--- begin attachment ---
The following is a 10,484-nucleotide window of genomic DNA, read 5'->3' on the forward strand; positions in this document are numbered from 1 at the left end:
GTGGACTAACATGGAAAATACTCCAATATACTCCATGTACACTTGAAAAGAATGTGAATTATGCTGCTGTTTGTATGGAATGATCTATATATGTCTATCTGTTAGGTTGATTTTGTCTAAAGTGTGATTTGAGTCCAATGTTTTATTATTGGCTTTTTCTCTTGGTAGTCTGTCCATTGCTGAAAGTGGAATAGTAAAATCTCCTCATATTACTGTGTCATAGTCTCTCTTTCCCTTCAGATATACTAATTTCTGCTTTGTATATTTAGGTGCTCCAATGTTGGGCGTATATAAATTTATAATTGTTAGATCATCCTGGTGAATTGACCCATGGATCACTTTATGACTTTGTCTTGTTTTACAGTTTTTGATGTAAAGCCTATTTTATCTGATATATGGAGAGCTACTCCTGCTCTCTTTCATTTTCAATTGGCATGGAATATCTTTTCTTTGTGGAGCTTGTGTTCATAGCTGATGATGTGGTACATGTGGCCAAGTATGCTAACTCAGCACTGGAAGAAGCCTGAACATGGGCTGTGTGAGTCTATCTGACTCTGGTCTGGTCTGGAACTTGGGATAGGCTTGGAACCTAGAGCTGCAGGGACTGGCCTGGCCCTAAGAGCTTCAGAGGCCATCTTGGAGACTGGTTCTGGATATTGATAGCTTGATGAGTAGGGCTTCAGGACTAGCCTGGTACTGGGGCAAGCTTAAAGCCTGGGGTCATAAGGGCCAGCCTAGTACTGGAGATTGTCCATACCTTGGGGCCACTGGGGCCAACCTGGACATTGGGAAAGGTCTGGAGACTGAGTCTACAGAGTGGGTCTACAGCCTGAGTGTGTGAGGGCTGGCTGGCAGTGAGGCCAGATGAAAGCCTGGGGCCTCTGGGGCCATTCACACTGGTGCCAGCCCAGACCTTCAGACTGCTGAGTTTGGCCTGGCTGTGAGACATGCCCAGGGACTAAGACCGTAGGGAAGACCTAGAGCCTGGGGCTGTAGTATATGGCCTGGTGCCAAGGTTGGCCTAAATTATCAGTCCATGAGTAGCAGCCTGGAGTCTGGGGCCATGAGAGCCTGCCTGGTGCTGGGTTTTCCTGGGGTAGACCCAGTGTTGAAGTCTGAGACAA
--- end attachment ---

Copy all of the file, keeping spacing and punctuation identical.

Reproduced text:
The following is a 10,484-nucleotide window of genomic DNA, read 5'->3' on the forward strand; positions in this document are numbered from 1 at the left end:
GTGGACTAACATGGAAAATACTCCAATATACTCCATGTACACTTGAAAAGAATGTGAATTATGCTGCTGTTTGTATGGAATGATCTATATATGTCTATCTGTTAGGTTGATTTTGTCTAAAGTGTGATTTGAGTCCAATGTTTTATTATTGGCTTTTTCTCTTGGTAGTCTGTCCATTGCTGAAAGTGGAATAGTAAAATCTCCTCATATTACTGTGTCATAGTCTCTCTTTCCCTTCAGATATACTAATTTCTGCTTTGTATATTTAGGTGCTCCAATGTTGGGCGTATATAAATTTATAATTGTTAGATCATCCTGGTGAATTGACCCATGGATCACTTTATGACTTTGTCTTGTTTTACAGTTTTTGATGTAAAGCCTATTTTATCTGATATATGGAGAGCTACTCCTGCTCTCTTTCATTTTCAATTGGCATGGAATATCTTTTCTTTGTGGAGCTTGTGTTCATAGCTGATGATGTGGTACATGTGGCCAAGTATGCTAACTCAGCACTGGAAGAAGCCTGAACATGGGCTGTGTGAGTCTATCTGACTCTGGTCTGGTCTGGAACTTGGGATAGGCTTGGAACCTAGAGCTGCAGGGACTGGCCTGGCCCTAAGAGCTTCAGAGGCCATCTTGGAGACTGGTTCTGGATATTGATAGCTTGATGAGTAGGGCTTCAGGACTAGCCTGGTACTGGGGCAAGCTTAAAGCCTGGGGTCATAAGGGCCAGCCTAGTACTGGAGATTGTCCATACCTTGGGGCCACTGGGGCCAACCTGGACATTGGGAAAGGTCTGGAGACTGAGTCTACAGAGTGGGTCTACAGCCTGAGTGTGTGAGGGCTGGCTGGCAGTGAGGCCAGATGAAAGCCTGGGGCCTCTGGGGCCATTCACACTGGTGCCAGCCCAGACCTTCAGACTGCTGAGTTTGGCCTGGCTGTGAGACATGCCCAGGGACTAAGACCGTAGGGAAGACCTAGAGCCTGGGGCTGTAGTATATGGCCTGGTGCCAAGGTTGGCCTAAATTATCAGTCCATGAGTAGCAGCCTGGAGTCTGGGGCCATGAGAGCCTGCCTGGTGCTGGGTTTTCCTGGGGTAGACCCAGTGTTGAAGTCTGAGACAA